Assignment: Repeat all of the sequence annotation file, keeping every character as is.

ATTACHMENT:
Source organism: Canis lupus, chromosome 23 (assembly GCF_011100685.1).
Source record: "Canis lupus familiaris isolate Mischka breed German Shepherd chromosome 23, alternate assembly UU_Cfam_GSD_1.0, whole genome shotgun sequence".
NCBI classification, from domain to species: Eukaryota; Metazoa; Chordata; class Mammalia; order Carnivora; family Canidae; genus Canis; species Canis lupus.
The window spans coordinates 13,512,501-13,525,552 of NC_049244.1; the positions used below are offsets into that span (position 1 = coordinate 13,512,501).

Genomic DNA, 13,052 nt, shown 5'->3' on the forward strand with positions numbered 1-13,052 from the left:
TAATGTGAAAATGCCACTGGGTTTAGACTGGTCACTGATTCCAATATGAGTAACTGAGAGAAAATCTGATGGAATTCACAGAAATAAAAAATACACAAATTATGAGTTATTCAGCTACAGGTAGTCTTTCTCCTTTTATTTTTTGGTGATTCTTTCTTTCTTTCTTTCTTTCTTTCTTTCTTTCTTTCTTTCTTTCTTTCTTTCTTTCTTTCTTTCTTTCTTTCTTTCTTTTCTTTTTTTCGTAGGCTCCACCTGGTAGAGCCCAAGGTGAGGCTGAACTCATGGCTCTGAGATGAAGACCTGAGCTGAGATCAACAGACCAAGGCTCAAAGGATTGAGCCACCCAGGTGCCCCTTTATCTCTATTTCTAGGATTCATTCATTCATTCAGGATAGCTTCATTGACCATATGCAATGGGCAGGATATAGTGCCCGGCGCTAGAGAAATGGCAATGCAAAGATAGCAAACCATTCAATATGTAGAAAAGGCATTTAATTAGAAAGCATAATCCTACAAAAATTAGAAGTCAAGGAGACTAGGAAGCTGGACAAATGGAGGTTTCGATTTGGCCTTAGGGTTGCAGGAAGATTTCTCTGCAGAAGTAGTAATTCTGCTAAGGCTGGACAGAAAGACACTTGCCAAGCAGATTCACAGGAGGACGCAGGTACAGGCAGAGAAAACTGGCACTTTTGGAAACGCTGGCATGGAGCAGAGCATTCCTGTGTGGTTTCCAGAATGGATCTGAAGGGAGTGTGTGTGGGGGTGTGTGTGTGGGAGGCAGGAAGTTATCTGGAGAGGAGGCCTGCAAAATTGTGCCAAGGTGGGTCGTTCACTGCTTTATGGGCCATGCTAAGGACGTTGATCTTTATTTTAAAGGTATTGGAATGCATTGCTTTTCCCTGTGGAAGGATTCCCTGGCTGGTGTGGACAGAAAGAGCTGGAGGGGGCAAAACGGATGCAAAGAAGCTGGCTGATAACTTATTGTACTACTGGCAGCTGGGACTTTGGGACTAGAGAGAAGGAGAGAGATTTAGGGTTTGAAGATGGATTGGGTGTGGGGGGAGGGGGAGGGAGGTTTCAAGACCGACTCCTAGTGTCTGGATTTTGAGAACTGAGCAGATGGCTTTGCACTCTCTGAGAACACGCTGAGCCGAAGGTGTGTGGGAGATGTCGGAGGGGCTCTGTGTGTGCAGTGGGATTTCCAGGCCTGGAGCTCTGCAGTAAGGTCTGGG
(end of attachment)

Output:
Source organism: Canis lupus, chromosome 23 (assembly GCF_011100685.1).
Source record: "Canis lupus familiaris isolate Mischka breed German Shepherd chromosome 23, alternate assembly UU_Cfam_GSD_1.0, whole genome shotgun sequence".
NCBI classification, from domain to species: Eukaryota; Metazoa; Chordata; class Mammalia; order Carnivora; family Canidae; genus Canis; species Canis lupus.
The window spans coordinates 13,512,501-13,525,552 of NC_049244.1; the positions used below are offsets into that span (position 1 = coordinate 13,512,501).

Genomic DNA, 13,052 nt, shown 5'->3' on the forward strand with positions numbered 1-13,052 from the left:
TAATGTGAAAATGCCACTGGGTTTAGACTGGTCACTGATTCCAATATGAGTAACTGAGAGAAAATCTGATGGAATTCACAGAAATAAAAAATACACAAATTATGAGTTATTCAGCTACAGGTAGTCTTTCTCCTTTTATTTTTTGGTGATTCTTTCTTTCTTTCTTTCTTTCTTTCTTTCTTTCTTTCTTTCTTTCTTTCTTTCTTTCTTTCTTTCTTTCTTTCTTTCTTTTCTTTTTTTCGTAGGCTCCACCTGGTAGAGCCCAAGGTGAGGCTGAACTCATGGCTCTGAGATGAAGACCTGAGCTGAGATCAACAGACCAAGGCTCAAAGGATTGAGCCACCCAGGTGCCCCTTTATCTCTATTTCTAGGATTCATTCATTCATTCAGGATAGCTTCATTGACCATATGCAATGGGCAGGATATAGTGCCCGGCGCTAGAGAAATGGCAATGCAAAGATAGCAAACCATTCAATATGTAGAAAAGGCATTTAATTAGAAAGCATAATCCTACAAAAATTAGAAGTCAAGGAGACTAGGAAGCTGGACAAATGGAGGTTTCGATTTGGCCTTAGGGTTGCAGGAAGATTTCTCTGCAGAAGTAGTAATTCTGCTAAGGCTGGACAGAAAGACACTTGCCAAGCAGATTCACAGGAGGACGCAGGTACAGGCAGAGAAAACTGGCACTTTTGGAAACGCTGGCATGGAGCAGAGCATTCCTGTGTGGTTTCCAGAATGGATCTGAAGGGAGTGTGTGTGGGGGTGTGTGTGTGGGAGGCAGGAAGTTATCTGGAGAGGAGGCCTGCAAAATTGTGCCAAGGTGGGTCGTTCACTGCTTTATGGGCCATGCTAAGGACGTTGATCTTTATTTTAAAGGTATTGGAATGCATTGCTTTTCCCTGTGGAAGGATTCCCTGGCTGGTGTGGACAGAAAGAGCTGGAGGGGGCAAAACGGATGCAAAGAAGCTGGCTGATAACTTATTGTACTACTGGCAGCTGGGACTTTGGGACTAGAGAGAAGGAGAGAGATTTAGGGTTTGAAGATGGATTGGGTGTGGGGGGAGGGGGAGGGAGGTTTCAAGACCGACTCCTAGTGTCTGGATTTTGAGAACTGAGCAGATGGCTTTGCACTCTCTGAGAACACGCTGAGCCGAAGGTGTGTGGGAGATGTCGGAGGGGCTCTGTGTGTGCAGTGGGATTTCCAGGCCTGGAGCTCTGCAGTAAGGTCTGGG